An international team of researchers, led by investigators at Columbia University Medical Center, has uncovered the first gene linked to the most common type of epilepsy, called Rolandic epilepsy. One out of every five children with epilepsy is diagnosed with this form, which is associated with seizures starting in one part of the brain.
The finding is the first step in unlocking the causes of common childhood epilepsies and developing more effective treatments. Children with Rolandic and other types of epilepsies are usually treated with drugs that prevent seizures by suppressing electrical activity in the entire brain.
"Epilepsy medications are effective for many children but there is concern that some of the cognitive and behavioral problems that children with epilepsy often suffer might be attributable in part to these drugs," says the study's senior author, pediatric neurologist Deb Pal, M.D., Ph.D., Columbia University research scientist in the Department of Psychiatry at the College of Physicians & Surgeons and at the Mailman School of Public Health and in the Division of Epidemiology at the New York State Psychiatric Institute. "Most epilepsies have a genetic influence, much of which has yet to be discovered. If we knew the actual genetic causes, then we could try to stop or reverse the processes that lead to seizures and other neurological impairments. This finding will hopefully help lead us to the right intervention."
In the study, the researchers searched the entire genome of 38 families and found a region on chromosome 11 that was linked with Rolandic epilepsy. Then, by comparing this region in people with Rolandic epilepsy to unaffected controls (255 people in total), the researchers pinpointed the gene, called ELP4.
The finding was replicated in a completely different set of patients and controls collected by the team's Canadian members, with the same result. Though Dr. Pal says an outside group still needs to replicate the findings, the two independent experiments provide strong evidence that ELP4 is truly linked to Rolandic epilepsy.
ELP4 has never before been linked to a human disease but is related to a group of genes (transcriptional regulators) that recently have been associated with other common forms of epilepsy. All these genes appear to influence the organization of brain circuits during development.
The discovery of genes like ELP4 are slowly altering the prevailing view of the cause of common epilepsies. Instead of stemming from changes in the brain's ion channels, as previously thought, the disorders likely stem from the way the brain's neurons connect to each other during development, researchers now believe.
With that perspective, it is not surprising that children with epilepsy often have other learning and behavior problems. "We shouldn't think of epilepsy as just about the seizures, but also about all the other brain impairments we see, like a delay in speaking, reading difficulties, and attention problems," Dr. Pal says. "Seizures are one, but not the only, consequence of these children's slightly altered brain development."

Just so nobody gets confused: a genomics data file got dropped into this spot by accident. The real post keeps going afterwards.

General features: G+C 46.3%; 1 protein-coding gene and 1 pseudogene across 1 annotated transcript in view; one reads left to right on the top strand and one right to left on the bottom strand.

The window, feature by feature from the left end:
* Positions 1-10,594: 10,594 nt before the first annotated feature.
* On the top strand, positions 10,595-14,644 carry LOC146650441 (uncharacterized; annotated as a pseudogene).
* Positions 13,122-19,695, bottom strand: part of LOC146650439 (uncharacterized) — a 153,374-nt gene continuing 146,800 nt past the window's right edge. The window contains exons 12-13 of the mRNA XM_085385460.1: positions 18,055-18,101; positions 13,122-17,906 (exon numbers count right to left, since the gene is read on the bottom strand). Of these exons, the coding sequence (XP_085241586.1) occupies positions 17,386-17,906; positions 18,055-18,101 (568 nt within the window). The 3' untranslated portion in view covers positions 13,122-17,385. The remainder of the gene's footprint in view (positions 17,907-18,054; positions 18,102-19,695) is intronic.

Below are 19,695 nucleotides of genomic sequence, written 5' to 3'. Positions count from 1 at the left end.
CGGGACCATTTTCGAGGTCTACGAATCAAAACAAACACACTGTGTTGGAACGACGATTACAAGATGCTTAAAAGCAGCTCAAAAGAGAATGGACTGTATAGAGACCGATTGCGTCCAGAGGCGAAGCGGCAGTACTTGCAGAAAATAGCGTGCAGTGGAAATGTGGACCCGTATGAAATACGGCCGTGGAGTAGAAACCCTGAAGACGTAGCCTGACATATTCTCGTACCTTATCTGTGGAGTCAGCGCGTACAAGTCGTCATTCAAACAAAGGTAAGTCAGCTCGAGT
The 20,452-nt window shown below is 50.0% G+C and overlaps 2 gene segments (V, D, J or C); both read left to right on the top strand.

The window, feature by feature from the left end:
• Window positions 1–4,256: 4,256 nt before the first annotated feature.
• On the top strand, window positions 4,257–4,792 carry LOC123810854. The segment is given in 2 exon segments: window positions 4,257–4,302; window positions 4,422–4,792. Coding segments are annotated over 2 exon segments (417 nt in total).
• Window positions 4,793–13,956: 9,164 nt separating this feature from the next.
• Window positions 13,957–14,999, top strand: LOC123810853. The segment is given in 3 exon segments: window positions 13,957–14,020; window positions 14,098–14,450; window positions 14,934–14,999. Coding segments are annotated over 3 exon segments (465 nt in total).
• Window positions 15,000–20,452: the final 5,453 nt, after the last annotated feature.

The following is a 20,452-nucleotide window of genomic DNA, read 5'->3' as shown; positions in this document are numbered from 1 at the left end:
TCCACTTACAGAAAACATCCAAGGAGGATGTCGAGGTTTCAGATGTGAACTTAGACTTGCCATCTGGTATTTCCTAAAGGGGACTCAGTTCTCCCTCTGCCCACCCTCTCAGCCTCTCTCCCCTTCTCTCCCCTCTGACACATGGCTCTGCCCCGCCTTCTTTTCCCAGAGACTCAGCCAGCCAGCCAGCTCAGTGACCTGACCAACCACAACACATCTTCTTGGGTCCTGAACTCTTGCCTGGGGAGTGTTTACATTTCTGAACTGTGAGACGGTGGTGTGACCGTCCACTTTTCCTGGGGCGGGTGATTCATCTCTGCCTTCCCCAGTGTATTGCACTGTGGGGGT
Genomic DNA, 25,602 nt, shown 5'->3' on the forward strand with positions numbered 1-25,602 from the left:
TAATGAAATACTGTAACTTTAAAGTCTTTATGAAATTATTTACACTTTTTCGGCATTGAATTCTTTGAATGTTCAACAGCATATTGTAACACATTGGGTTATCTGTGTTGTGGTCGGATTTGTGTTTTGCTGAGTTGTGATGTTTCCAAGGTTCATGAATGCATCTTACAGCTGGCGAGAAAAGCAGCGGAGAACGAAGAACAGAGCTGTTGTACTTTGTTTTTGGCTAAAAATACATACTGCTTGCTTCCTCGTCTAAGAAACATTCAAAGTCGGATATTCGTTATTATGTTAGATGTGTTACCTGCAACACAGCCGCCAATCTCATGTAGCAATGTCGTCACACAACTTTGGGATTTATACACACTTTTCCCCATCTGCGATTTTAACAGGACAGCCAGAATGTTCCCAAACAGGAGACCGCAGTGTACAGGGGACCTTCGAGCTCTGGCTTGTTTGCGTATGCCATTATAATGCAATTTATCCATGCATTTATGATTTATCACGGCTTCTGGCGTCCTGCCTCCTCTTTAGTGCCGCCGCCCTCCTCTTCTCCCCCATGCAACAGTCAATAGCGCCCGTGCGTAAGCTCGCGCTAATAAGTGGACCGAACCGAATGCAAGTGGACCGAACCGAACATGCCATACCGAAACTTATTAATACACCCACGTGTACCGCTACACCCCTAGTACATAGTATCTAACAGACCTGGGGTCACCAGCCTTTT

The findings also offer possible insights into the causes of attention deficit hyperactivity disorder (ADHD), speech dyspraxia (a speech disorder in which a person has a delay in speech development due to motor coordination difficulties), and developmental coordination disorder (DCD). Children with these developmental disorders often have the same spiky brainwave pattern that is present in children with Rolandic epilepsy. Understanding how the ELP4 gene is related to the brainwave pattern may help researchers uncover the causes of these disorders.
Rolandic epilepsy, named for the region of the brain affected by the seizures, begins almost exclusively in children between the ages of 3 and 12. Seizures typically start in the morning just after the child wakes up and cause a loss of muscle tone in the face and a loss of speech. Seizures stop on their own after several minutes. Most children grow out of the disorder by adolescence.
Additional authors of this study include Lisa Strug, Ph.D., formerly an assistant professor with Columbia University Mailman School of Public Health’s Department of Biostatistics, Division of Statistical Genetics.
Results of the study were published in an advance online issue of the European Journal of Human Genetics on January 28, 2009.
The study was supported by members of the Partnership for Pediatric Epilepsy Research (American Epilepsy Society, Epilepsy Foundation, Anna and Jim Fantaci, Fight Against Childhood Epilepsy and Seizures, Neurotherapy Ventures Charitable Research Fund, Parents Against Childhood Epilepsy); Epilepsy Foundation, through the generous support of the Charles L. Shor Foundation for Epilepsy Research, Inc.; and the NIH.
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